Leg 4 — River Road to Pine Knob Loop Trail, West Cornwall

~8.45 miles, 1400 ft.

You’ll love the stretch of trail, the longest stretch of the Appalachian Trail that runs right along the Housatonic River. Taking you through a wide-open field with mountain views on the left, the river will be on your right, and it will be like this for a few good miles! In fact, the first 4.5 miles of this hike is pretty flat. After this, you will hike up some elevation and at the end come down along the raging falls at Pine Knob Loop.

Leg 5 — Pine Knob to Sharon Mountain to Route 7, Salisbury

~10.7 miles, ~2600 ft. of elevation gain

This is a big one so pack lots of snacks and water! You’ll start with almost 600 ft. of elevation gain here which takes you up to Pine Knob Lookout (great place to watch the sunrise)! Continuing on, you’ll have several ups and downs until you get to Sharon Mountain. This is another great view and good place to sit as long as you don’t mind the sound of the racing cars below at Lime Rock Park. You will definitely feel a sense of accomplishment after this hike and hopefully have lots of beautiful pictures to go through.

Leg 6 — Route 7 to Route 44, Salisbury

~8.46 miles, 1400 ft. of elevation gain

This hike might turn into a favorite as it combines a bridge crossing with a waterfall sighting and two views – one of which seems to come out of nowhere. You’ll start by walking along a quiet road in Amesville, crossing a bridge and seeing a top Connecticut waterfall called Great Falls! After this, you will begin a long, steady climb to Mount Prospect. Take in the views here but don’t spend all your free time in this spot because a little while later you will run into one of the best and most unique views in Connecticut, Rand’s View. What makes it so special is how you come to it, emerging from the woods to a view so wide, a panorama shot wouldn’t do it justice! After this, keep your eye out for and get a picture with Giant’s Thumb and then continue the rest of the (relatively flat) way to the car.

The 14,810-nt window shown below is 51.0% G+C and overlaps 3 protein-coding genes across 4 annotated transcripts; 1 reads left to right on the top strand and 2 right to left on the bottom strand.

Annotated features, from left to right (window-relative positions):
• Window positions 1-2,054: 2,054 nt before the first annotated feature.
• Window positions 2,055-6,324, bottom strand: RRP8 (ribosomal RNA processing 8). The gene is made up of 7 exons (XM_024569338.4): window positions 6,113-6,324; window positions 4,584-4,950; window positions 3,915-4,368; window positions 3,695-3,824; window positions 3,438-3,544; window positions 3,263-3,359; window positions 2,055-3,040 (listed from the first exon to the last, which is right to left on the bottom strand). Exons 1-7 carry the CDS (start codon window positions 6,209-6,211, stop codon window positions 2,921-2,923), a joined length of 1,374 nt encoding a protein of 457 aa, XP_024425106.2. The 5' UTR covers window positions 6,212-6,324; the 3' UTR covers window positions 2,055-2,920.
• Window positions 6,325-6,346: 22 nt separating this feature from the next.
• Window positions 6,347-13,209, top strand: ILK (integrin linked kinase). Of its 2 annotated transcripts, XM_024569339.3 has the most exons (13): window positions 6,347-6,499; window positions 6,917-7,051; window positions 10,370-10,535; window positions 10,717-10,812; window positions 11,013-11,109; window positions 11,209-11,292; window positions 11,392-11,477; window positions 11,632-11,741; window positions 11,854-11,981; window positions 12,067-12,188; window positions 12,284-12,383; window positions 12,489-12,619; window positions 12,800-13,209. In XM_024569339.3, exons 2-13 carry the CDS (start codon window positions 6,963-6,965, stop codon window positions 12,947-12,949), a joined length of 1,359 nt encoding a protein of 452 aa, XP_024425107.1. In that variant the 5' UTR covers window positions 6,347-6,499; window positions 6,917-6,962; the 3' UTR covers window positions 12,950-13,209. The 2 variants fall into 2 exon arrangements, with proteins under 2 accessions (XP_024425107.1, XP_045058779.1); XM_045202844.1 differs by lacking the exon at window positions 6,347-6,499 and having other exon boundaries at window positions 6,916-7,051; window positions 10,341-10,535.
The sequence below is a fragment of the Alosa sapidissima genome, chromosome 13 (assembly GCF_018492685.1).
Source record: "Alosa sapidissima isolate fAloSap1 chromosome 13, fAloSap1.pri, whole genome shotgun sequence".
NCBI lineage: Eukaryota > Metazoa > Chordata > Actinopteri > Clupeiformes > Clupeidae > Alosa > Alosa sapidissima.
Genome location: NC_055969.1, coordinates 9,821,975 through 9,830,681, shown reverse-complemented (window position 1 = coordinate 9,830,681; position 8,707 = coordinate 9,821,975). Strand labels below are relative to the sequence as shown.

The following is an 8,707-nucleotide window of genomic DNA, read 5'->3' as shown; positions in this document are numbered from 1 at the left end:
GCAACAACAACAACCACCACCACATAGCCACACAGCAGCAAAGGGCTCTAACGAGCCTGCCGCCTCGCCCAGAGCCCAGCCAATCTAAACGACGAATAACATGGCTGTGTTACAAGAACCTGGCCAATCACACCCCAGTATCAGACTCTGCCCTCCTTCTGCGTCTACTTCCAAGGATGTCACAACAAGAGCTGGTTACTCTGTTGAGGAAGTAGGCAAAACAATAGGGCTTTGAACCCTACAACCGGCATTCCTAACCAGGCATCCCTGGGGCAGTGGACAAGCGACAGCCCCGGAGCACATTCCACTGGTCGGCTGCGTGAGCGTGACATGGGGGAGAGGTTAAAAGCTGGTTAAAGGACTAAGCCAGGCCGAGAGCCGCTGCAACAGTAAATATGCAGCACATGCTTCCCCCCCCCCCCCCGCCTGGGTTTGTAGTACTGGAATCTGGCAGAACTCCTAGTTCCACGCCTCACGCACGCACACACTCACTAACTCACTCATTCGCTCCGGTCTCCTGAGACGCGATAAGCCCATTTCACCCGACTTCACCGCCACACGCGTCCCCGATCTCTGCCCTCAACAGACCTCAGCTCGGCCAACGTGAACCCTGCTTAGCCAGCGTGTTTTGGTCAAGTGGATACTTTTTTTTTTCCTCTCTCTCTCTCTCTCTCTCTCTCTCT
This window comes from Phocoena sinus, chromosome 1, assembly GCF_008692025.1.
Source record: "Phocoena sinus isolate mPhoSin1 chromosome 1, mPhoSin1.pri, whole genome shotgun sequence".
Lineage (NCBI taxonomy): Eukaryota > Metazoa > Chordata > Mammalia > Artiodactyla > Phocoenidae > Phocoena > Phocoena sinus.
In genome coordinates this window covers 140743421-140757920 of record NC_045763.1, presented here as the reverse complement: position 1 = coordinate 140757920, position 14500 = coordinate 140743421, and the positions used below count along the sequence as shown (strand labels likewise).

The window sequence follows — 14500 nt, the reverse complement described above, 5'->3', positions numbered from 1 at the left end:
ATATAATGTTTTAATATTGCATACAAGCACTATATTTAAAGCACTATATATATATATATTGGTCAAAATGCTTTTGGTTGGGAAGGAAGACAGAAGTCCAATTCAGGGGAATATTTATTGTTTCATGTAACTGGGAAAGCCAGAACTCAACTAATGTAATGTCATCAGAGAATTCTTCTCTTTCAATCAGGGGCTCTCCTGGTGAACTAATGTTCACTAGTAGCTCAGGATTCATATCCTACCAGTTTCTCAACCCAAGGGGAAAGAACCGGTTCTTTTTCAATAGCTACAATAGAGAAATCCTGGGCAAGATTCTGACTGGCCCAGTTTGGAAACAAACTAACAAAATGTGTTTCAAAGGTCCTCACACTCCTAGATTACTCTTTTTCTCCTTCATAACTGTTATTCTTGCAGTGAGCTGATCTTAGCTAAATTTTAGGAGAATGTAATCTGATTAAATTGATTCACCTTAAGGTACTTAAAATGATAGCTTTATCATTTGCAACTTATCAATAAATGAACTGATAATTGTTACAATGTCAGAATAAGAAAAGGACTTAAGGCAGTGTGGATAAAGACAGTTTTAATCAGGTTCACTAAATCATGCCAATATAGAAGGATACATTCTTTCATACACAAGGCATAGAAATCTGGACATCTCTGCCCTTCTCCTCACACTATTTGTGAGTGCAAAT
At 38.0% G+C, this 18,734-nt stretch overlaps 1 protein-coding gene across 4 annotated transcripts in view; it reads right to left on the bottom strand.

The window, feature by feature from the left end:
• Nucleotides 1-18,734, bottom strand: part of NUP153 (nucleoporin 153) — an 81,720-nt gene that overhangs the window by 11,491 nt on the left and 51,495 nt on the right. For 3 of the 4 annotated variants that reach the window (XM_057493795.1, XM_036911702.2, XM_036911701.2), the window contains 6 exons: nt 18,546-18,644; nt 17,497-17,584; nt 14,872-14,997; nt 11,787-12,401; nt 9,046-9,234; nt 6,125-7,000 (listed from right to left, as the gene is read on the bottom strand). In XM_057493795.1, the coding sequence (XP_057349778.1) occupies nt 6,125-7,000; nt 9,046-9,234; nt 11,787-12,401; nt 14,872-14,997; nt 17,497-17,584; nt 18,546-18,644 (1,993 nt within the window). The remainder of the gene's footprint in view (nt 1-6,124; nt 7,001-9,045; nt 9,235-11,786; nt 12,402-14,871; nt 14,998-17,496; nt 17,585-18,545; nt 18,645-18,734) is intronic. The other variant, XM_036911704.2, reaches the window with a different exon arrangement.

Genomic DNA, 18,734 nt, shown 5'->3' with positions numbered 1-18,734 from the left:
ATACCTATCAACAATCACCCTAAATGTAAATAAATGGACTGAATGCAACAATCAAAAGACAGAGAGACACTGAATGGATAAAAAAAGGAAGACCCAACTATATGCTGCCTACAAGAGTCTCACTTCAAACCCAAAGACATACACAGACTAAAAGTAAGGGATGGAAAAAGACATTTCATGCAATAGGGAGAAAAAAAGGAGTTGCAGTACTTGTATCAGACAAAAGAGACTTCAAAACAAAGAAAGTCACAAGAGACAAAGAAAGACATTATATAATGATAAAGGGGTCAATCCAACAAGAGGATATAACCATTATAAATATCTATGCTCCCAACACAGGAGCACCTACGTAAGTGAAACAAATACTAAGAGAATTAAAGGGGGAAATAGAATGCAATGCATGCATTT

Leg 7 — Route 44 to Bear Mountain

7.2 miles, 1900 ft. of elevation gain

On the final leg you have a bit of a steady climb, but you are treated to two peaks, one of them (Bear Mountain) being the tallest mountain in Connecticut. And like a bear you will kind of be using all fours here to reach these two peaks. Part of the trail that takes you up to Bear Mountain goes through Mount Riga State Park in Salisbury. But before you get to the tallest mountain in Connecticut, you will see and enjoy the eastern facing views at Lion’s Head. There is a little scramble up rocks right before you reach Lion’s Head, and you will experience a similar climbing experience on the way down from Bear Mountain’s summit. I love bringing a hiking pole (or two) to help brace myself on the way up or down these steep sections. After Lion’s Head you’ll head to Bear Mountain and be sure to climb the pile of rocks there and see the views in the distance.